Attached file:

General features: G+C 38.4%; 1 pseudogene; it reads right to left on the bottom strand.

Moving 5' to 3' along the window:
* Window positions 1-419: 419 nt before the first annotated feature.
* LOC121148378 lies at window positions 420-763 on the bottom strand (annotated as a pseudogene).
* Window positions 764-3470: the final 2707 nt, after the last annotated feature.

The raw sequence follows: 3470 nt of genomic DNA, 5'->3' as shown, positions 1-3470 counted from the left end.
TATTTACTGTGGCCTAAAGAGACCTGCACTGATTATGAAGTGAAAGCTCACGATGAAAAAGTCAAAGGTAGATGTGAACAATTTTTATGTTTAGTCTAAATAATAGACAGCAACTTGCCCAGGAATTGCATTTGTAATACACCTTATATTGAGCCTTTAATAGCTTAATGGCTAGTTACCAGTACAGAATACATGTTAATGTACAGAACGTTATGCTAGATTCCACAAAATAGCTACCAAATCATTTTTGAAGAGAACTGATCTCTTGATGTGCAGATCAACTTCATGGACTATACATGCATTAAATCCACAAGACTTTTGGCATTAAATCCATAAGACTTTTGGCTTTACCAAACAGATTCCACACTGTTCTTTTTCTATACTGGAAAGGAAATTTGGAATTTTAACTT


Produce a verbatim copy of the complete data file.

General features: G+C 38.4%; 1 pseudogene; it reads right to left on the bottom strand.

Moving 5' to 3' along the window:
* Window positions 1-419: 419 nt before the first annotated feature.
* LOC121148378 lies at window positions 420-763 on the bottom strand (annotated as a pseudogene).
* Window positions 764-3470: the final 2707 nt, after the last annotated feature.

The raw sequence follows: 3470 nt of genomic DNA, 5'->3' as shown, positions 1-3470 counted from the left end.
TATTTACTGTGGCCTAAAGAGACCTGCACTGATTATGAAGTGAAAGCTCACGATGAAAAAGTCAAAGGTAGATGTGAACAATTTTTATGTTTAGTCTAAATAATAGACAGCAACTTGCCCAGGAATTGCATTTGTAATACACCTTATATTGAGCCTTTAATAGCTTAATGGCTAGTTACCAGTACAGAATACATGTTAATGTACAGAACGTTATGCTAGATTCCACAAAATAGCTACCAAATCATTTTTGAAGAGAACTGATCTCTTGATGTGCAGATCAACTTCATGGACTATACATGCATTAAATCCACAAGACTTTTGGCATTAAATCCATAAGACTTTTGGCTTTACCAAACAGATTCCACACTGTTCTTTTTCTATACTGGAAAGGAAATTTGGAATTTTAACTT